The National Institutes of Health has ordered a halt to a $100 million, 10-year study of moderate drinking that’s being funded in large part by the alcoholic-beverage industry.
Thursday morning’s announcement by NIH Director Francis Collins reflects the seriousness of allegations that surfaced in news reports in recent months, including a story in March in the New York Times that described two scientists and a federal health official pitching the idea for the study to liquor company executives at a 2014 gathering in Palm Beach, Fla.
The alcohol industry agreed to fund the research via a private foundation that supports NIH.
The goal of the study, which would enroll 7,000 individuals, is to assess whether moderate drinking — a single drink a day — has a health benefit. Some research has suggested such a benefit, but the conclusion remains controversial, and the U.S. dietary guidelines recommend that people who do not drink alcohol should not start. The Moderate Alcohol and Cardiovascular Health (MACH) trial is based at Harvard’s Beth Israel Deaconess Medical Center, a grantee of the National Institute on Alcohol Abuse and Alcoholism. [Update: As of May 10, when Collins ordered the halt, the study had enrolled 105 people in the U.S., Europe and Africa, according to Beth Israel.]
Collins has ordered two reviews of the study. The first, by the Office of Management Assessment, will “determine if any process or conduct irregularities occurred with grants associated with the MACH Trial,” according to NIH. The second review, by an advisory committee to Collins, will examine the scientific merit of the study.
“NIH has requested that the grantee, Beth Israel Deaconess Medical Center, pause all study activities until the reviews are completed,” NIH said in a brief announcement that gave no further details on the reasons for the pause. NIH said Thursday that the reviews are expected to be concluded in June.
Beth Israel has policies to ensure the scientific and ethical integrity of research, medical center spokeswoman Jennifer Kritz said in a statement soon after NIH revealed its decision. Kritz added that Beth Israel has conducted its own review of the MACH trial “and we have not found any reason to believe that it does not adhere to our institutional requirements.”
The statement went on: “Of course, we share the NIH’s commitment to ensuring that this trial meets the highest scientific and ethical standards. We continue to cooperate fully with their review of the trial, and at the NIH’s direction the study has been paused at all sites until this matter is resolved.”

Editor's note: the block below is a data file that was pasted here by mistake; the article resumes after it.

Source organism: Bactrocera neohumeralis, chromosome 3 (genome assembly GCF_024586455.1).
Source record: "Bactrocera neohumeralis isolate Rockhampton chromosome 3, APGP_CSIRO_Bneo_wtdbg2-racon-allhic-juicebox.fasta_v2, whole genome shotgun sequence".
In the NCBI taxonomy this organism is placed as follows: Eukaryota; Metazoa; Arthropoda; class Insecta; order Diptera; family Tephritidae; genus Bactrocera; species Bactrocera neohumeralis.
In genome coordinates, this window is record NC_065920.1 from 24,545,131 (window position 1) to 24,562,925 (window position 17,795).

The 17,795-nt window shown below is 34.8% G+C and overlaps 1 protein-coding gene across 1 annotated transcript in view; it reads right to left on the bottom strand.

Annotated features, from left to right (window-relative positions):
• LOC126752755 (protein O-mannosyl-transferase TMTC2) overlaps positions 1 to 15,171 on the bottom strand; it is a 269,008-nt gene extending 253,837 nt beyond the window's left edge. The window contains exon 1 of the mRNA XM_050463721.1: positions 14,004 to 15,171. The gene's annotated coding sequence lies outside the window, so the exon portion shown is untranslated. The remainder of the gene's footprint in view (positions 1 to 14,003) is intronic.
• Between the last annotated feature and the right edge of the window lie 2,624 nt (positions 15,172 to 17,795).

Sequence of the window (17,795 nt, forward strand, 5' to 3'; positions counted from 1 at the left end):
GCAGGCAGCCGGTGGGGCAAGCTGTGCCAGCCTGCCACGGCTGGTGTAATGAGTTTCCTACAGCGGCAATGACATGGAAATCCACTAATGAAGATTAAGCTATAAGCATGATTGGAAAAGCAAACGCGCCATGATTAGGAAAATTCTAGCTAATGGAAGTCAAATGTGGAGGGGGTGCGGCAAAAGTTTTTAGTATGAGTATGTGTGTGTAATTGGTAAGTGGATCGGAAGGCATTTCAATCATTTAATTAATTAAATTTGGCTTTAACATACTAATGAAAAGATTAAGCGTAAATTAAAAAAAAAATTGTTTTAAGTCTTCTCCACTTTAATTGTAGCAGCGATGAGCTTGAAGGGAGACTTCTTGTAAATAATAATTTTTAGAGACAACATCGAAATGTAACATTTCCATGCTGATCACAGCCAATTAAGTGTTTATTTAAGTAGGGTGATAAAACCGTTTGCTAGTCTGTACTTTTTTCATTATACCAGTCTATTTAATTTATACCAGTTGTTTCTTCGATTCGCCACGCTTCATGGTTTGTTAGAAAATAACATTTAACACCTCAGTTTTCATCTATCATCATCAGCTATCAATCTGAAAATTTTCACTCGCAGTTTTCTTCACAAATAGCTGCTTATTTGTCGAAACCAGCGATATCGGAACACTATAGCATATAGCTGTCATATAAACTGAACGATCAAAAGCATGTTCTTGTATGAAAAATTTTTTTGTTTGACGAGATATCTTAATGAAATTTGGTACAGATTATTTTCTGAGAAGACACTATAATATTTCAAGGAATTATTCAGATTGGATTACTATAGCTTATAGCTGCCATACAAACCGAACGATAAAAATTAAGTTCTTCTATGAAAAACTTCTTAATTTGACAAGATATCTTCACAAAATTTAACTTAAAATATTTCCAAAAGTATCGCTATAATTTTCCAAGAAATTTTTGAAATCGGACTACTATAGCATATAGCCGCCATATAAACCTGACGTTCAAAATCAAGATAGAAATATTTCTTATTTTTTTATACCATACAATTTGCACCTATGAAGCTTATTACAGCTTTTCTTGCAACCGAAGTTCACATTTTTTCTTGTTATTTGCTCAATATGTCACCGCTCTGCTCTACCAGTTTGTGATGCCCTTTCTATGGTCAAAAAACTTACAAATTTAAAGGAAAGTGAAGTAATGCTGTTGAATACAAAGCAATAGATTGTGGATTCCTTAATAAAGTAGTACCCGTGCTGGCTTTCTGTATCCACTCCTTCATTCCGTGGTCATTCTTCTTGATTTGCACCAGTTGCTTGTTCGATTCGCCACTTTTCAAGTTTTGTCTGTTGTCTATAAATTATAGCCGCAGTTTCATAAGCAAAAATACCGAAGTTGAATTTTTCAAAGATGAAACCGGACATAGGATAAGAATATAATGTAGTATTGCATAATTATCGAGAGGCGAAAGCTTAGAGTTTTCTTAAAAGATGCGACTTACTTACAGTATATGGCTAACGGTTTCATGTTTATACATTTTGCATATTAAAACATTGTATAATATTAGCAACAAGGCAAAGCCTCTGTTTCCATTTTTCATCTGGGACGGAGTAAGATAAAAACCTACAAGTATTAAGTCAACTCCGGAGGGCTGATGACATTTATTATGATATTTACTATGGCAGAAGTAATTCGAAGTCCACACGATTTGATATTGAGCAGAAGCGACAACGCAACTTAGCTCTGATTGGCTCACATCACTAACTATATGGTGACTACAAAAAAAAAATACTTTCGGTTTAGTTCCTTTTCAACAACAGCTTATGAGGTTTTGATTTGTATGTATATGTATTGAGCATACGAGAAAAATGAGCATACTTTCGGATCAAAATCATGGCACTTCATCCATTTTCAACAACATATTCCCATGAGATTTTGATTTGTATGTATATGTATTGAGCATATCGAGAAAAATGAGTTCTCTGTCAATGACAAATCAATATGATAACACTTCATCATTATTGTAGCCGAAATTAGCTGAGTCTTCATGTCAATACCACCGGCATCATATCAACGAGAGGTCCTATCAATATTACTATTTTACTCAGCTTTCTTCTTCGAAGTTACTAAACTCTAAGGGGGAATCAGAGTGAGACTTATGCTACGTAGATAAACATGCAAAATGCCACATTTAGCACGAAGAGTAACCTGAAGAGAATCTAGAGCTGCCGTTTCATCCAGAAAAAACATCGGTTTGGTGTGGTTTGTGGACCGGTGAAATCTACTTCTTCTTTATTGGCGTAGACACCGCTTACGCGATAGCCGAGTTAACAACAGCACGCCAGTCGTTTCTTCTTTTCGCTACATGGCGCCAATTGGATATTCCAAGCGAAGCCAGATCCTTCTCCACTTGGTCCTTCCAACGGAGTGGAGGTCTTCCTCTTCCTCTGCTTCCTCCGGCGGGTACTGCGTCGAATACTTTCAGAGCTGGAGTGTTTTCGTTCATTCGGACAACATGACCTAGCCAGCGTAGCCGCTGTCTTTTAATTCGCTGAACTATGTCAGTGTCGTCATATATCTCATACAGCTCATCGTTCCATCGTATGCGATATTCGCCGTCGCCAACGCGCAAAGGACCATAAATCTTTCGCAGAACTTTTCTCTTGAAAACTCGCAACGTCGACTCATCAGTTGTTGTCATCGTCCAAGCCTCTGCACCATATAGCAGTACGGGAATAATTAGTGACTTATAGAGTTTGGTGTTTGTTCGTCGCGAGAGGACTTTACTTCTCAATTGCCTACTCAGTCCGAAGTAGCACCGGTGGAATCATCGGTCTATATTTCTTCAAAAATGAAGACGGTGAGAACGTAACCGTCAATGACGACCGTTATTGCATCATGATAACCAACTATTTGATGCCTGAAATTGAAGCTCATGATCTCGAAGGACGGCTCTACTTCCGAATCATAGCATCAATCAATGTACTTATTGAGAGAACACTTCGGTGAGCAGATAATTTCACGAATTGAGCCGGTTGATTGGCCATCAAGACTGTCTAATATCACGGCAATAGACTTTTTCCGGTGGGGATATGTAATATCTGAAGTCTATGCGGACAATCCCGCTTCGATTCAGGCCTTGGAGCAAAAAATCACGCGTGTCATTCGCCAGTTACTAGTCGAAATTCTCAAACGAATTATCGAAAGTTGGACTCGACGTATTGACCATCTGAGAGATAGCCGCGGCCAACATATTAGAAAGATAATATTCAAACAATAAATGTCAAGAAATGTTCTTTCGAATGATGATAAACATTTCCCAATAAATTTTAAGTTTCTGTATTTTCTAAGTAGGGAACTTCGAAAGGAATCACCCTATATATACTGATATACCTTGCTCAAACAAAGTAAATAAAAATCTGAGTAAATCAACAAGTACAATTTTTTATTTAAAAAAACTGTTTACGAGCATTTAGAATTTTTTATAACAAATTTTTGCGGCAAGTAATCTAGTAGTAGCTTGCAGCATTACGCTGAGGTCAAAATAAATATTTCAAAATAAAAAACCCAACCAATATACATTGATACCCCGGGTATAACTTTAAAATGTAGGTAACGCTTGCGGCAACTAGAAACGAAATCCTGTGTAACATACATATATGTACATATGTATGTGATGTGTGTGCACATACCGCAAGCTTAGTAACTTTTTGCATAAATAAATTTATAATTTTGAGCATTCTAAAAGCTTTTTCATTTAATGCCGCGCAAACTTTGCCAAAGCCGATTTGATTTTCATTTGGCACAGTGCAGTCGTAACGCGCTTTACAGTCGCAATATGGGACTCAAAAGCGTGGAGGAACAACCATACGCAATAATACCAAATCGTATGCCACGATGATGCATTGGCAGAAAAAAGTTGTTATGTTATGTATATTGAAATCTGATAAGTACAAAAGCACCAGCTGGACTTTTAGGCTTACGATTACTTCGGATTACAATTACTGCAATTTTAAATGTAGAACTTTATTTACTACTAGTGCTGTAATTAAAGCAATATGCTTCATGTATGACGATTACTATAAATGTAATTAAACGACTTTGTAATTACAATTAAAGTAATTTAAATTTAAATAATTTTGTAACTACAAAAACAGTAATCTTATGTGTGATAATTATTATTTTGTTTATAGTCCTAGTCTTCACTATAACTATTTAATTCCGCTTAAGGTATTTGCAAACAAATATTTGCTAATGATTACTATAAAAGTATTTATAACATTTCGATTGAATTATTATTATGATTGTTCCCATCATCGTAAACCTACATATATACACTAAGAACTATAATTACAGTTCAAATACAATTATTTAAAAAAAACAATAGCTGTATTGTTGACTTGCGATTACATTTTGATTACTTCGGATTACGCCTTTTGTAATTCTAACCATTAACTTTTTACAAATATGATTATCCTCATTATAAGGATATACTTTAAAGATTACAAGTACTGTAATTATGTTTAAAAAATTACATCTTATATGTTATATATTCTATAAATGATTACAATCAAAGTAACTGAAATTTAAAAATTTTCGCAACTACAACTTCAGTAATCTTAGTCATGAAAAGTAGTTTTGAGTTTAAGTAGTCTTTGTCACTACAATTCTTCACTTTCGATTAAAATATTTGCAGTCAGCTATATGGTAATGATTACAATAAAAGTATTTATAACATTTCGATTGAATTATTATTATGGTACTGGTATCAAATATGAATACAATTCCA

Collins testified in a Senate subcommittee hearing Thursday and revealed that enrollments in the study of moderate drinking had ceased a week earlier.
“This particular study was set up in such a way that the funding is largely coming from the beverage industry and there is evidence that NIH employees assisted in recruiting those funds for this study in a way that would violate our usual policies,” Collins said. He said the controversy has “caused considerable pain and stress upon the people involved” and said NIH will make a decision about “whether the study is, in fact, still worth pursuing.”
The controversy over the alcohol study reflects a bigger dilemma facing NIH, one that Collins addressed Thursday in his testimony. NIH has sought partnerships with industry using the private foundation as an intermediary. But as Collins noted Thursday, that can carry a reputational risk for NIH, because the research might be seen as compromised by industry interests.
Such concerns led Collins in April to reject plans to use funds from the pharmaceutical industry for research on opioid addiction and the quest to find non-narcotic pain treatments. He said Thursday that elements of the partnership, such as data sharing, will go on, but there will be no cash contribution from the pharmaceutical industry. He noted that major lawsuits have been filed against pharmaceutical companies in connection with the opioid epidemic.
Sen. Patty Murray (D-Wash.) asked whether what happened at NIAAA with the alcohol study might have happened at other institutes in the sprawling NIH operation. Collins answered, “I'm very concerned this might be the tip of a larger iceberg,” adding that his investigators are looking for other examples at NIH.
The advocacy group Public Citizen has criticized the NIH review of the alcohol study, saying it should be handled by the inspector general of the Department of Health and Human Services. Collins “is basically investigating himself,” said Michael Carome, director of Public Citizen’s Health Research Group.
Carome added that the funding of the alcohol study damaged NIH’s reputation, and the halting of the study “is a small step toward restoring that reputation.”